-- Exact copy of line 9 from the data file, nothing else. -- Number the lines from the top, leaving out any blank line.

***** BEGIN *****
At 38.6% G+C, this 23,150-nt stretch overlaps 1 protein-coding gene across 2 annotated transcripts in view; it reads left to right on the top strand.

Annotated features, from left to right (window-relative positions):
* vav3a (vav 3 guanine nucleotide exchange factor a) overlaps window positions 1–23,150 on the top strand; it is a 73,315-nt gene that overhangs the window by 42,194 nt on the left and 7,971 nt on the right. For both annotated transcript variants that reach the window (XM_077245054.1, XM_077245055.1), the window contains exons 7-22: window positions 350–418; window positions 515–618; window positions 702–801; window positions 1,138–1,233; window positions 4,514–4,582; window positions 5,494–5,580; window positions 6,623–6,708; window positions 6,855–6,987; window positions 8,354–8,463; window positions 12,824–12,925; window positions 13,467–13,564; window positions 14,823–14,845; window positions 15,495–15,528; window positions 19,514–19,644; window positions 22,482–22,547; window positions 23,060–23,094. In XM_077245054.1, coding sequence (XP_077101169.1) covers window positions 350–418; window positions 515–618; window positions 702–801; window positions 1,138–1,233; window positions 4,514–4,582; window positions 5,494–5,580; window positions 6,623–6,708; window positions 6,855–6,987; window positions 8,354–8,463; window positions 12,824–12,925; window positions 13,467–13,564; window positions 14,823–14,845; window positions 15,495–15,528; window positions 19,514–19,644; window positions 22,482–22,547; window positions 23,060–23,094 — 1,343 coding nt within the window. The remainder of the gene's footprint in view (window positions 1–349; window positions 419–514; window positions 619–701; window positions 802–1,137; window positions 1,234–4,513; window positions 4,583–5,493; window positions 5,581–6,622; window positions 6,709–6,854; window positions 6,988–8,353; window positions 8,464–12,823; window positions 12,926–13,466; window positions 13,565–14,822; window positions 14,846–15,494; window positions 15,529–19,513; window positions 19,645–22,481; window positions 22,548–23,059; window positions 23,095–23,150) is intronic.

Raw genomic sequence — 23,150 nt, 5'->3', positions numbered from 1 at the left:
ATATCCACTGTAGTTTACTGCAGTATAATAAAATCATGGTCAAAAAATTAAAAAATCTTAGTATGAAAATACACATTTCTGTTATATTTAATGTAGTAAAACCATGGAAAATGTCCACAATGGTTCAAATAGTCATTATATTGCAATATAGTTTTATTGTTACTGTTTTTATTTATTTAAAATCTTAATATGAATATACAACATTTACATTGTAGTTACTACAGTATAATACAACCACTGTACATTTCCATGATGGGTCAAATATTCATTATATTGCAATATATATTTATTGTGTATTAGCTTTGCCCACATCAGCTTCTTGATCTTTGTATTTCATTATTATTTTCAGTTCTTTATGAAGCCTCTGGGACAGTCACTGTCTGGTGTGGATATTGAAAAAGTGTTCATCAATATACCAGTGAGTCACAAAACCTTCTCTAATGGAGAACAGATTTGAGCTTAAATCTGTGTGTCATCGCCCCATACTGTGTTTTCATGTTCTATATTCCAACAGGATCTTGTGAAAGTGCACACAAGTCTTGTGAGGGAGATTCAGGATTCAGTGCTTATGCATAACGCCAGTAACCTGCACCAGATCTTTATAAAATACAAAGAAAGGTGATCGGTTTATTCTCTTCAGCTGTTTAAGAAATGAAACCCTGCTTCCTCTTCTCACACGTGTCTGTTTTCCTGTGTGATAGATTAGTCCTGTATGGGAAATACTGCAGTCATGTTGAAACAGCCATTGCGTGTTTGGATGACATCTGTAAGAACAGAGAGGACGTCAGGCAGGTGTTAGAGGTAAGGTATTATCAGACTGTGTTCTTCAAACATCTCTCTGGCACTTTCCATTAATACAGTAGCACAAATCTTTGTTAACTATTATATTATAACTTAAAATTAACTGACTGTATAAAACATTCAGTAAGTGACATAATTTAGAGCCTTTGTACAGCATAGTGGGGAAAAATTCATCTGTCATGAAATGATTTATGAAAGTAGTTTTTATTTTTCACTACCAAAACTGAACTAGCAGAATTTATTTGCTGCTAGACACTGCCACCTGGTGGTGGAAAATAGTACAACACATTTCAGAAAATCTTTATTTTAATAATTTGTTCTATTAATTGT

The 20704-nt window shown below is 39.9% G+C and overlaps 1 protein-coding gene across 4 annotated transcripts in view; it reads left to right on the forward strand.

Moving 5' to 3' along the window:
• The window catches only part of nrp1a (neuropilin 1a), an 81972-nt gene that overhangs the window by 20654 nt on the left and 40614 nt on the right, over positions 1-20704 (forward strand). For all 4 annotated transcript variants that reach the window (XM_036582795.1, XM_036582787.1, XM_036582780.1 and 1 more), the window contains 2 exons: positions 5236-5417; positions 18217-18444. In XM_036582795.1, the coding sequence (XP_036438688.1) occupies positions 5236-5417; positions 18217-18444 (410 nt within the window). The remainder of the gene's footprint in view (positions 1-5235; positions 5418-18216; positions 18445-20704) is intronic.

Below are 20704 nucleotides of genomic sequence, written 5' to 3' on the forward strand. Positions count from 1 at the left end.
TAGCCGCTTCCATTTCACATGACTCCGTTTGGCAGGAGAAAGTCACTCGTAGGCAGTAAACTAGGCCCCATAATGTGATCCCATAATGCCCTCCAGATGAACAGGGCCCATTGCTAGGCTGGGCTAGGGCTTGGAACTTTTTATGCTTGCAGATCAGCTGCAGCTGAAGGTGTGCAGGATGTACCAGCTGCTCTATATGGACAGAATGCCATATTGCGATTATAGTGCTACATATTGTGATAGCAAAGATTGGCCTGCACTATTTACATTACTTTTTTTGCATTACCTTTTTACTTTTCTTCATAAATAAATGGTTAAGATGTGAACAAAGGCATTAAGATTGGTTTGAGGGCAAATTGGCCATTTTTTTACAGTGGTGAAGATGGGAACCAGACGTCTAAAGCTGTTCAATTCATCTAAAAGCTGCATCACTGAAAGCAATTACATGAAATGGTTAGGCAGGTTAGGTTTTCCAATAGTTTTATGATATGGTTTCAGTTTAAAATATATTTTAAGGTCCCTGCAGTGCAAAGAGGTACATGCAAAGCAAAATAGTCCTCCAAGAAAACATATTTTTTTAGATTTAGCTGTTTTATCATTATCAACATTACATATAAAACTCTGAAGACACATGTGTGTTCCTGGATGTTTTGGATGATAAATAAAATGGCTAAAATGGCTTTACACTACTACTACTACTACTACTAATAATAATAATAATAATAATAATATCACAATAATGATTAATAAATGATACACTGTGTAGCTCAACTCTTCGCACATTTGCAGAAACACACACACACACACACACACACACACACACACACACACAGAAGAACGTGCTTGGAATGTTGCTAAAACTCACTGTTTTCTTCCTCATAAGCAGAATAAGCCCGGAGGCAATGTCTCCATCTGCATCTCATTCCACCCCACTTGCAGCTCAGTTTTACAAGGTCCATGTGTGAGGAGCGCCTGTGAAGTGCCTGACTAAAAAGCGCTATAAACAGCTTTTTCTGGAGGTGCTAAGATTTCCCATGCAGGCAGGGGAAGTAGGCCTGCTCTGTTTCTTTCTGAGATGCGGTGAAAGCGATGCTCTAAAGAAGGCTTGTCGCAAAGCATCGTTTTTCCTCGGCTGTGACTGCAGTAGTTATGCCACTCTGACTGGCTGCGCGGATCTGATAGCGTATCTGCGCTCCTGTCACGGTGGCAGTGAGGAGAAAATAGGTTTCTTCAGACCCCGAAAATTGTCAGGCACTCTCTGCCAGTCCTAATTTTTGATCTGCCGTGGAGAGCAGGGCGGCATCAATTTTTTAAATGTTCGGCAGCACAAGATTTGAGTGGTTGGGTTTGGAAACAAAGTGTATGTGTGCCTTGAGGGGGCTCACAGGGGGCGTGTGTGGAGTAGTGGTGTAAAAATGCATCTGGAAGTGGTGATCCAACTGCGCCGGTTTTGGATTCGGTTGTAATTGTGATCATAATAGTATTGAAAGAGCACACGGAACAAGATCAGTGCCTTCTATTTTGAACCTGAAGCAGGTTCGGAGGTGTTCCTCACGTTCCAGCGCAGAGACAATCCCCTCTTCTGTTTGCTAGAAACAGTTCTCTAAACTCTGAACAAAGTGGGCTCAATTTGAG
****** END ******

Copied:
Below are 20704 nucleotides of genomic sequence, written 5' to 3' on the forward strand. Positions count from 1 at the left end.